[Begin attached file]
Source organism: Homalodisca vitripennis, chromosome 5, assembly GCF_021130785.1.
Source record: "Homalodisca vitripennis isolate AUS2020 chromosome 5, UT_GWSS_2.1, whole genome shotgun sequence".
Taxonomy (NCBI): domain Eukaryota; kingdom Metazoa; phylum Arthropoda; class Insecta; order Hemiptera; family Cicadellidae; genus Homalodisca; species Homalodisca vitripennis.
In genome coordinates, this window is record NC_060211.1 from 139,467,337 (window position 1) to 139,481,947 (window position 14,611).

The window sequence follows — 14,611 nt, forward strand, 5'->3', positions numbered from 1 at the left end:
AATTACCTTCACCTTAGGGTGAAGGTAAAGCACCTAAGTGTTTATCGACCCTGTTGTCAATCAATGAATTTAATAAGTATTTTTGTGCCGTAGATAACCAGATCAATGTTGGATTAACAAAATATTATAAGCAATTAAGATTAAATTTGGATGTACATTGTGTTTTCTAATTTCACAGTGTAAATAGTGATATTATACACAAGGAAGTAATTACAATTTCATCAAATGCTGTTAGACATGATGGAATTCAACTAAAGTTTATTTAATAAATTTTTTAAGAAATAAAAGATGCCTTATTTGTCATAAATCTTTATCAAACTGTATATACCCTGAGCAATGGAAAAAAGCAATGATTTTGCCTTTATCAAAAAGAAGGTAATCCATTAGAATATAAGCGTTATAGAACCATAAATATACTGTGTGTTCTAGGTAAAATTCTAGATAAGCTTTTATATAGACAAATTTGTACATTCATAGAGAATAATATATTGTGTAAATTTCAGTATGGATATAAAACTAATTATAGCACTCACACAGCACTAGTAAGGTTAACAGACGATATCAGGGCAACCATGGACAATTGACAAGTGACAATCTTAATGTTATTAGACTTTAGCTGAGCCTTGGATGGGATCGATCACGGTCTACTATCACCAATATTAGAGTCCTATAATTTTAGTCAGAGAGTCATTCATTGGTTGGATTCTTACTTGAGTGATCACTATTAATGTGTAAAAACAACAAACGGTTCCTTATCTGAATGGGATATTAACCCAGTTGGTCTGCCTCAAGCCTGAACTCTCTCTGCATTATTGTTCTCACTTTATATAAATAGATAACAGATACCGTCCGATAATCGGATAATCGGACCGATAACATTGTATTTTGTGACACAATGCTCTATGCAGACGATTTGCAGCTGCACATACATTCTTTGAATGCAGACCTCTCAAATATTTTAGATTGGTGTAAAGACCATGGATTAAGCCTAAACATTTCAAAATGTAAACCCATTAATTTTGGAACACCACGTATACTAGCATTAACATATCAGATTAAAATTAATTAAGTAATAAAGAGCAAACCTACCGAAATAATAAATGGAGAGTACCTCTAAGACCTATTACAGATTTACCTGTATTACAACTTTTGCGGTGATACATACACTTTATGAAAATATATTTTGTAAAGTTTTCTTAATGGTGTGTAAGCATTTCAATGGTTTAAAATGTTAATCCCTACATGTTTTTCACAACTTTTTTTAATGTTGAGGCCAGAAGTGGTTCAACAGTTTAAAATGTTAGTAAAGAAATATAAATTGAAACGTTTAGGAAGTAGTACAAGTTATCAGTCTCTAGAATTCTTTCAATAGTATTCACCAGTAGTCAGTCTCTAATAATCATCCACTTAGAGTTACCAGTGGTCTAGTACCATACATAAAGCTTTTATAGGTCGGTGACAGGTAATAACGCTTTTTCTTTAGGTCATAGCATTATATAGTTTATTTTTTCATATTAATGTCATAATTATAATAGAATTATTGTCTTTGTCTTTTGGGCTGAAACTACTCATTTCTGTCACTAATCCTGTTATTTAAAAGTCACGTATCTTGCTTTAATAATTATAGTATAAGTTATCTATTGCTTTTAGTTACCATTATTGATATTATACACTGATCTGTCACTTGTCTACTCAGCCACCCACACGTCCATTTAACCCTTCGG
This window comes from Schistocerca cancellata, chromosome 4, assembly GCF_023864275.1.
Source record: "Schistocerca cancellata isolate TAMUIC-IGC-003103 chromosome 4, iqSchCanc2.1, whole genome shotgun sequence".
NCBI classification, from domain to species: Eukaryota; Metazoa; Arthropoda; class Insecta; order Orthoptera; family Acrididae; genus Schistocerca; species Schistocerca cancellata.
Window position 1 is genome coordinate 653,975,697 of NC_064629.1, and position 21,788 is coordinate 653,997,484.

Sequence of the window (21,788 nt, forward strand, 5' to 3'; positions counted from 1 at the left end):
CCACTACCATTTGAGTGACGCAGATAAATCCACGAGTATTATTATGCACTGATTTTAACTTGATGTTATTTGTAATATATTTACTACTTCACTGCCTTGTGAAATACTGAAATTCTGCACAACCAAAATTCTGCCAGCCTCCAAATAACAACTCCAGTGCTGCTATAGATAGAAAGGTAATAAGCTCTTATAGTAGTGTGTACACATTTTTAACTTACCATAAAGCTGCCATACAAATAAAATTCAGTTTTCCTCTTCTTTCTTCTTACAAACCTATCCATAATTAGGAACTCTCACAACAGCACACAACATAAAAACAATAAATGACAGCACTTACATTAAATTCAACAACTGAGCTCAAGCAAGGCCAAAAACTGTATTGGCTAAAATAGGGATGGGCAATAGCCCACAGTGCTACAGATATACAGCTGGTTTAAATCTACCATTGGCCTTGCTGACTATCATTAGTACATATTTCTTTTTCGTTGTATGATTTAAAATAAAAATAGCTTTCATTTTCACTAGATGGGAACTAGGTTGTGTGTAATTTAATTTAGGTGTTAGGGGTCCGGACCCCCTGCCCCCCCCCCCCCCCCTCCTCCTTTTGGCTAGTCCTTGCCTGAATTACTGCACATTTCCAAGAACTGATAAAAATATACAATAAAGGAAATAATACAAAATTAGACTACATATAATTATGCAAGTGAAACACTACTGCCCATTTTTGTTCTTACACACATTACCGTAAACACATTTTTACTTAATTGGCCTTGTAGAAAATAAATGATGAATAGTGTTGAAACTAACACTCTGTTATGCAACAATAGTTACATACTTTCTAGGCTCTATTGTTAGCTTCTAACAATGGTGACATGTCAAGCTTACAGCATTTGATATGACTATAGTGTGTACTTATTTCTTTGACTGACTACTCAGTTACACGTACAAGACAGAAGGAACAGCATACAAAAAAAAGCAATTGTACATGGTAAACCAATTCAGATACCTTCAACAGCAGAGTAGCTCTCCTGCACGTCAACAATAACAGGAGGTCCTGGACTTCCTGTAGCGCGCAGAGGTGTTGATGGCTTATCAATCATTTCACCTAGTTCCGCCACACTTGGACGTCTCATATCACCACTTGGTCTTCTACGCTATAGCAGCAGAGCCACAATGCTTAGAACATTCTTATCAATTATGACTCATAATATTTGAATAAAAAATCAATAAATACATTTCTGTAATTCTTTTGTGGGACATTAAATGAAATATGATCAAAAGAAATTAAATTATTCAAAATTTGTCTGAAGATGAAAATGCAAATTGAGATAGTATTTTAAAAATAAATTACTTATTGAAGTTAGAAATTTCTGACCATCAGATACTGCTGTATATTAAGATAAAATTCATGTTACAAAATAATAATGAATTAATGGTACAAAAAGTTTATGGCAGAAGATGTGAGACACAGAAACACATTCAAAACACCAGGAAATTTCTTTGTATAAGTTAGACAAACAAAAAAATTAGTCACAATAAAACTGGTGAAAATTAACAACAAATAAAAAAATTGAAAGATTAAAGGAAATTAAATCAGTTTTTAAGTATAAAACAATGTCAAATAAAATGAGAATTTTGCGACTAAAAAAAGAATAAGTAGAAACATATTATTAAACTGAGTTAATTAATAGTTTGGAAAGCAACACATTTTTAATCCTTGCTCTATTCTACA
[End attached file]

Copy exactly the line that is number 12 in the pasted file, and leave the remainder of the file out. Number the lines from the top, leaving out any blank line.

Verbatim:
CCACTACCATTTGAGTGACGCAGATAAATCCACGAGTATTATTATGCACTGATTTTAACTTGATGTTATTTGTAATATATTTACTACTTCACTGCCTTGTGAAATACTGAAATTCTGCACAACCAAAATTCTGCCAGCCTCCAAATAACAACTCCAGTGCTGCTATAGATAGAAAGGTAATAAGCTCTTATAGTAGTGTGTACACATTTTTAACTTACCATAAAGCTGCCATACAAATAAAATTCAGTTTTCCTCTTCTTTCTTCTTACAAACCTATCCATAATTAGGAACTCTCACAACAGCACACAACATAAAAACAATAAATGACAGCACTTACATTAAATTCAACAACTGAGCTCAAGCAAGGCCAAAAACTGTATTGGCTAAAATAGGGATGGGCAATAGCCCACAGTGCTACAGATATACAGCTGGTTTAAATCTACCATTGGCCTTGCTGACTATCATTAGTACATATTTCTTTTTCGTTGTATGATTTAAAATAAAAATAGCTTTCATTTTCACTAGATGGGAACTAGGTTGTGTGTAATTTAATTTAGGTGTTAGGGGTCCGGACCCCCTGCCCCCCCCCCCCCCCCTCCTCCTTTTGGCTAGTCCTTGCCTGAATTACTGCACATTTCCAAGAACTGATAAAAATATACAATAAAGGAAATAATACAAAATTAGACTACATATAATTATGCAAGTGAAACACTACTGCCCATTTTTGTTCTTACACACATTACCGTAAACACATTTTTACTTAATTGGCCTTGTAGAAAATAAATGATGAATAGTGTTGAAACTAACACTCTGTTATGCAACAATAGTTACATACTTTCTAGGCTCTATTGTTAGCTTCTAACAATGGTGACATGTCAAGCTTACAGCATTTGATATGACTATAGTGTGTACTTATTTCTTTGACTGACTACTCAGTTACACGTACAAGACAGAAGGAACAGCATACAAAAAAAAGCAATTGTACATGGTAAACCAATTCAGATACCTTCAACAGCAGAGTAGCTCTCCTGCACGTCAACAATAACAGGAGGTCCTGGACTTCCTGTAGCGCGCAGAGGTGTTGATGGCTTATCAATCATTTCACCTAGTTCCGCCACACTTGGACGTCTCATATCACCACTTGGTCTTCTACGCTATAGCAGCAGAGCCACAATGCTTAGAACATTCTTATCAATTATGACTCATAATATTTGAATAAAAAATCAATAAATACATTTCTGTAATTCTTTTGTGGGACATTAAATGAAATATGATCAAAAGAAATTAAATTATTCAAAATTTGTCTGAAGATGAAAATGCAAATTGAGATAGTATTTTAAAAATAAATTACTTATTGAAGTTAGAAATTTCTGACCATCAGATACTGCTGTATATTAAGATAAAATTCATGTTACAAAATAATAATGAATTAATGGTACAAAAAGTTTATGGCAGAAGATGTGAGACACAGAAACACATTCAAAACACCAGGAAATTTCTTTGTATAAGTTAGACAAACAAAAAAATTAGTCACAATAAAACTGGTGAAAATTAACAACAAATAAAAAAATTGAAAGATTAAAGGAAATTAAATCAGTTTTTAAGTATAAAACAATGTCAAATAAAATGAGAATTTTGCGACTAAAAAAAGAATAAGTAGAAACATATTATTAAACTGAGTTAATTAATAGTTTGGAAAGCAACACATTTTTAATCCTTGCTCTATTCTACA